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BRA backs Suffolk dorm near Downtown Crossing

(John Kennard for the boston Globe/file)

The Suffolk University student dormitory that Mayor Thomas M. Menino recently nixed for Beacon Hill will instead be built near Downtown Crossing, Boston Redevelopment Authority officials said yesterday.

The new site at 10 West St. will house about 270 students -- not 550, like the plan Suffolk had pushed for a Somerset Street site on Beacon Hill -- and may be ready as early as this fall.

Suffolk had sought to put a 22-story dorm on Beacon Hill, near the newly redeveloped 100 Cambridge complex, but neighbors strongly objected, saying it would bring too many students -- and their sometimes rowdy behavior -- to the small neighborhood.

Advocates of the Garden of Peace, a statewide monument to victims of homicide, also objected, saying the dorm would cast a shadow on the space.

In December, Menino changed his view and no longer supported Suffolk's plans to put the dorm on Beacon Hill.

"We have been hearing loud and clear that dormitory use is inappropriate for that location," Mark Maloney, who was then director of the Boston Redevelopment Authority, said at the time.

University officials were surprised by the switch and have been working with the city to find another location .

BRA officials said the new location, an older eight-story, 90,000-square-foot office building at the corner of West and Washington streets, has retail space on the first floor and was being renovated for use as condos . The owners could not be reached for comment.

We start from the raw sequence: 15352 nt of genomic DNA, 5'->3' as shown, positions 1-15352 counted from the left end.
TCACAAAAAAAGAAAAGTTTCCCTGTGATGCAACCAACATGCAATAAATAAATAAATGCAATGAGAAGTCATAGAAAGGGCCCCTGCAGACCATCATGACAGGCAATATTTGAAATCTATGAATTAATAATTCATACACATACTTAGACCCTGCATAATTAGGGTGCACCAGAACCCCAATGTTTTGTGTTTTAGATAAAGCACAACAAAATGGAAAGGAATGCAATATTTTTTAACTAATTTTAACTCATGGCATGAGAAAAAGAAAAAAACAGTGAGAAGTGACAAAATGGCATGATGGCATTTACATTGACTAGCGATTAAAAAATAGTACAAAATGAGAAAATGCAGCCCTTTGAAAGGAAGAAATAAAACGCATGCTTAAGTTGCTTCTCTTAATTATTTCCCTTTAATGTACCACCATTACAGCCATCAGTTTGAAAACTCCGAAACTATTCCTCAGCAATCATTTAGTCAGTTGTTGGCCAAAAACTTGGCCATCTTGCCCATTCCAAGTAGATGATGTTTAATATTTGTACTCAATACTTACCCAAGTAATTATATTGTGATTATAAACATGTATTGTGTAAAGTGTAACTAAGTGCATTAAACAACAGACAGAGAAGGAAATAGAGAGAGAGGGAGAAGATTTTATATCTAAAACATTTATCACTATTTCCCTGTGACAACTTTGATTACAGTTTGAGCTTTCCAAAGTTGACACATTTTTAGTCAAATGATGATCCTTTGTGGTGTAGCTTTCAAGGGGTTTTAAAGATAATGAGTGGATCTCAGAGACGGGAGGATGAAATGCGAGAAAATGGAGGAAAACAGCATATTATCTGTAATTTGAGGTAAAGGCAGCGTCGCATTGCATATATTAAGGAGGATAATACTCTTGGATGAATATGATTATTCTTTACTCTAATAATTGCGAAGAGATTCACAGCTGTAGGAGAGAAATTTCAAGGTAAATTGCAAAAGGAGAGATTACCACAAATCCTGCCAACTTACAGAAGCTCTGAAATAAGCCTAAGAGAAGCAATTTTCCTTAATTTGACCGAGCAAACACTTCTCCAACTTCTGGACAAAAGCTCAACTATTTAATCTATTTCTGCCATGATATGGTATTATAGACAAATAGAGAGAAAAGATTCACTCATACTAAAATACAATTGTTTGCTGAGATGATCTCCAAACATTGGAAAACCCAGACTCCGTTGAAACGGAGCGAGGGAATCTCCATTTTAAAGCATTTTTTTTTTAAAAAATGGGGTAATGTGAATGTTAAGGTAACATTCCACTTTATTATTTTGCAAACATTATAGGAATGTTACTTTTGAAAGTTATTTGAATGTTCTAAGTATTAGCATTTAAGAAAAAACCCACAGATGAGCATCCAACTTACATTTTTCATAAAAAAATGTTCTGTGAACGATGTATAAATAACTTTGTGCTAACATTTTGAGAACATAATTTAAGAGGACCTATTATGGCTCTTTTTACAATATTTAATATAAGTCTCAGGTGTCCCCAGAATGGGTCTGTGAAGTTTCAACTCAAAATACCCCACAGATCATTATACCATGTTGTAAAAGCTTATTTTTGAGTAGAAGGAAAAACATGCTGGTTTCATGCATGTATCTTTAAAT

"It's a great spot," said BRA spokeswoman Jessica Shumaker, "especially because it's going to help with the Downtown Crossing improvement initiative. With the influx of students, hopefully new retailers will want to locate there, and existing ones will want to extend their hours, all adding to a livelier district."

John A. Nucci, vice president for government and community affairs at Suffolk University, said no deal is done but university officials are hopeful they will reach agreement with the owners.

"We did hear over and over that this was a place to go," said Nucci. "It will allow Suffolk to both continue to satisfy the need for housing and contribute to the revitalization of the area."

Suffolk has 765 of its undergraduate students, about 18 percent of the total, in two dormitories downtown, including one near 10 West St.

Anne R. Meyers, president of the Downtown Crossing Association, a neighborhood group, said she had heard the university was looking in the area and was not surprised it chose that location.

"On principal, it sounds fine," she said. "There's a Suffolk dorm already down the street, and I haven't had calls from people complaining."

Thomas C. Palmer Jr. can be reached at